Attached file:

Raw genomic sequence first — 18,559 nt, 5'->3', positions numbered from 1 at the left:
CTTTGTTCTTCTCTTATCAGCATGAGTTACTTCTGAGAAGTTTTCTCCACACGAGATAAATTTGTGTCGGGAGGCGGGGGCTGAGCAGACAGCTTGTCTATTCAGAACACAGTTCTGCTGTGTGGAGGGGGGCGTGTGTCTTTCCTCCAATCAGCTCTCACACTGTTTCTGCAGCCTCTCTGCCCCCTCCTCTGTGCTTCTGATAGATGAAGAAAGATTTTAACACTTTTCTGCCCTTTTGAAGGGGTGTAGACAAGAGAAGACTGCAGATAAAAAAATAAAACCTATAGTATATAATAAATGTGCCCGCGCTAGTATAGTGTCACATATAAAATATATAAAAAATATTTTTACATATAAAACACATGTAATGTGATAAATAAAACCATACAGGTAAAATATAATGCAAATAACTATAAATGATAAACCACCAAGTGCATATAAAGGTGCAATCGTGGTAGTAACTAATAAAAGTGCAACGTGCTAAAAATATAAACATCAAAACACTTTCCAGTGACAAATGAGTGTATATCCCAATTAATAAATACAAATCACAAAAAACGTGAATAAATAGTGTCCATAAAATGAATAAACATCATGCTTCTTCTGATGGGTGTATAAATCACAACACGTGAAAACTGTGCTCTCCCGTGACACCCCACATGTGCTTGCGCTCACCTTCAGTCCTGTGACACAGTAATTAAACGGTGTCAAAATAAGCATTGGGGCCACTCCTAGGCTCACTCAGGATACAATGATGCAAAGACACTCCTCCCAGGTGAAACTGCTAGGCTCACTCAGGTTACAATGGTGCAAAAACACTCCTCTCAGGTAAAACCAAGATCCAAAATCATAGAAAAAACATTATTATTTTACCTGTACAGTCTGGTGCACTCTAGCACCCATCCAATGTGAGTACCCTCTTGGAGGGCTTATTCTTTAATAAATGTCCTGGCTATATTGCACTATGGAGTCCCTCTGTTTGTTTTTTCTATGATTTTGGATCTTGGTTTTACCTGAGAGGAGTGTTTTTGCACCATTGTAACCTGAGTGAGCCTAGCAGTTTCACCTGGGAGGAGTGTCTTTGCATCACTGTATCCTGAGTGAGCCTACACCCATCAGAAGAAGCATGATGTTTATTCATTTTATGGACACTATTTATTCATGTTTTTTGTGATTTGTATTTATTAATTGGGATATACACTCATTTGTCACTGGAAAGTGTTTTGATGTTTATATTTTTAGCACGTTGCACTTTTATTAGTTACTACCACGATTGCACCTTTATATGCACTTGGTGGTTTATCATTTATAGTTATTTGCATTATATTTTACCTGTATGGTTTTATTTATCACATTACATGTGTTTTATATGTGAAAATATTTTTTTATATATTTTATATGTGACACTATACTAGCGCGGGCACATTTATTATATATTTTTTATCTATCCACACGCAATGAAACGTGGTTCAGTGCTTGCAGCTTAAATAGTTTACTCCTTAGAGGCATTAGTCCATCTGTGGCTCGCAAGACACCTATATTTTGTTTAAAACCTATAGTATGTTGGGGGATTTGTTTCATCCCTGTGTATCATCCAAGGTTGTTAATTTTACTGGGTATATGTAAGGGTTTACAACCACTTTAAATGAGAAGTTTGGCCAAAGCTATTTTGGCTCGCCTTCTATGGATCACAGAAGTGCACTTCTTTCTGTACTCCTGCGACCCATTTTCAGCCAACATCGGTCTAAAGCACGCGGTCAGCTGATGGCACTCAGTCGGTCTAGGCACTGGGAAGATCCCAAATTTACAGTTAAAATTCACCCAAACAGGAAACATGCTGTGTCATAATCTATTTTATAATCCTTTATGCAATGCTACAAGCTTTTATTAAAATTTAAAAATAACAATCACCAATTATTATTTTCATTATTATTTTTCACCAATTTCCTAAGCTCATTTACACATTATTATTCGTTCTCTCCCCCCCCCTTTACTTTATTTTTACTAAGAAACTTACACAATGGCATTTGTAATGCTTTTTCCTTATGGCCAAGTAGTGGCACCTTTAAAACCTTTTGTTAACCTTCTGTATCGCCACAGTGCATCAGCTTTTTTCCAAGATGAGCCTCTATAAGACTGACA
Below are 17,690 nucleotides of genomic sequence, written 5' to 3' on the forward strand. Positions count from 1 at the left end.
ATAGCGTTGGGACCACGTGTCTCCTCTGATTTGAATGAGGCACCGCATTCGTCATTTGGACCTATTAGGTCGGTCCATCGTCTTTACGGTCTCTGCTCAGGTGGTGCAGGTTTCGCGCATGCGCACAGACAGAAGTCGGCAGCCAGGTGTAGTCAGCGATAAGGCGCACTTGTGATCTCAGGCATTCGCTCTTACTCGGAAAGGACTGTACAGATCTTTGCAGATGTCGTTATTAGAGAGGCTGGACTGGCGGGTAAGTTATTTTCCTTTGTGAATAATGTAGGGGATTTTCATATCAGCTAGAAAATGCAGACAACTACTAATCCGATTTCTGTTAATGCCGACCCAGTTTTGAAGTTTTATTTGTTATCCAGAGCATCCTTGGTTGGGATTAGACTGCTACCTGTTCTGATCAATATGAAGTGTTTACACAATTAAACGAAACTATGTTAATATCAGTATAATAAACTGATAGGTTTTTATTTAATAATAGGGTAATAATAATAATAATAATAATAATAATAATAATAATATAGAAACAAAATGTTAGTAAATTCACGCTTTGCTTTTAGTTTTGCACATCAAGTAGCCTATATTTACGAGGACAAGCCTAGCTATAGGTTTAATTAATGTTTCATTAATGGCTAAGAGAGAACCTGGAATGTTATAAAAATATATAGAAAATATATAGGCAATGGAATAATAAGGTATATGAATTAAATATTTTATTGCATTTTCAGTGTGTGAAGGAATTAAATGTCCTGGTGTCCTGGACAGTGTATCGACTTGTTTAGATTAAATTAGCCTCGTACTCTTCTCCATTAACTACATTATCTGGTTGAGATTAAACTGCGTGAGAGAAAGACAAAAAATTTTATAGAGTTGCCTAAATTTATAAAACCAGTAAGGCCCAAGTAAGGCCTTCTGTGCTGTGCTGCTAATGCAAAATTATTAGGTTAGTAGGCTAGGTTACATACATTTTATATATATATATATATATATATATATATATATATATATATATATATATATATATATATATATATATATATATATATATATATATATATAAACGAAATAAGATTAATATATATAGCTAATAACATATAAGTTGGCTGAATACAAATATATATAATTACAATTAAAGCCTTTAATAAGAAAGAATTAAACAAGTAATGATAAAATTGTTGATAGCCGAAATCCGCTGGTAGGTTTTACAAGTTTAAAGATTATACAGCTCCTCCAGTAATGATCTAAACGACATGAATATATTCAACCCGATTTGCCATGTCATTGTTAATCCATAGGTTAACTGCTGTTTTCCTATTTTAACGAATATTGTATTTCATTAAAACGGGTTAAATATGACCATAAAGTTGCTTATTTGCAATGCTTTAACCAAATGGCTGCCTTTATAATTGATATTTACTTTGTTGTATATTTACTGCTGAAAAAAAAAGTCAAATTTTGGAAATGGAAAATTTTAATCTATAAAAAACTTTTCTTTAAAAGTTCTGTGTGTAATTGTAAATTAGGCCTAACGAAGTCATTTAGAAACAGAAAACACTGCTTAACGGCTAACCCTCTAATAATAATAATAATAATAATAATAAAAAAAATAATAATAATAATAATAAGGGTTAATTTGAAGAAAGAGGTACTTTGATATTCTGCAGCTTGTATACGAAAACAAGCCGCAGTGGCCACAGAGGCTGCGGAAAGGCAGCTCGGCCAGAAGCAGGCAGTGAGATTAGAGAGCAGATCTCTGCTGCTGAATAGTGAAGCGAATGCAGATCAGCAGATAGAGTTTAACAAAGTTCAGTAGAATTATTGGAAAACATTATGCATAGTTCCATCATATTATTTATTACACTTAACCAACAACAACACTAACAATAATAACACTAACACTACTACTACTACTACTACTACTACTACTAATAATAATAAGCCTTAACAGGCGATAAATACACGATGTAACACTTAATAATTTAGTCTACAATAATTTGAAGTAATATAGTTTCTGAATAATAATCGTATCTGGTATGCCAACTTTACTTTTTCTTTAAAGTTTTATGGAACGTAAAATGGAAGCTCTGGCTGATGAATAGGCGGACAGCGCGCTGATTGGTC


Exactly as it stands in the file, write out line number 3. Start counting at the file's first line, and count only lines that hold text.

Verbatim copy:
Below are 17,690 nucleotides of genomic sequence, written 5' to 3' on the forward strand. Positions count from 1 at the left end.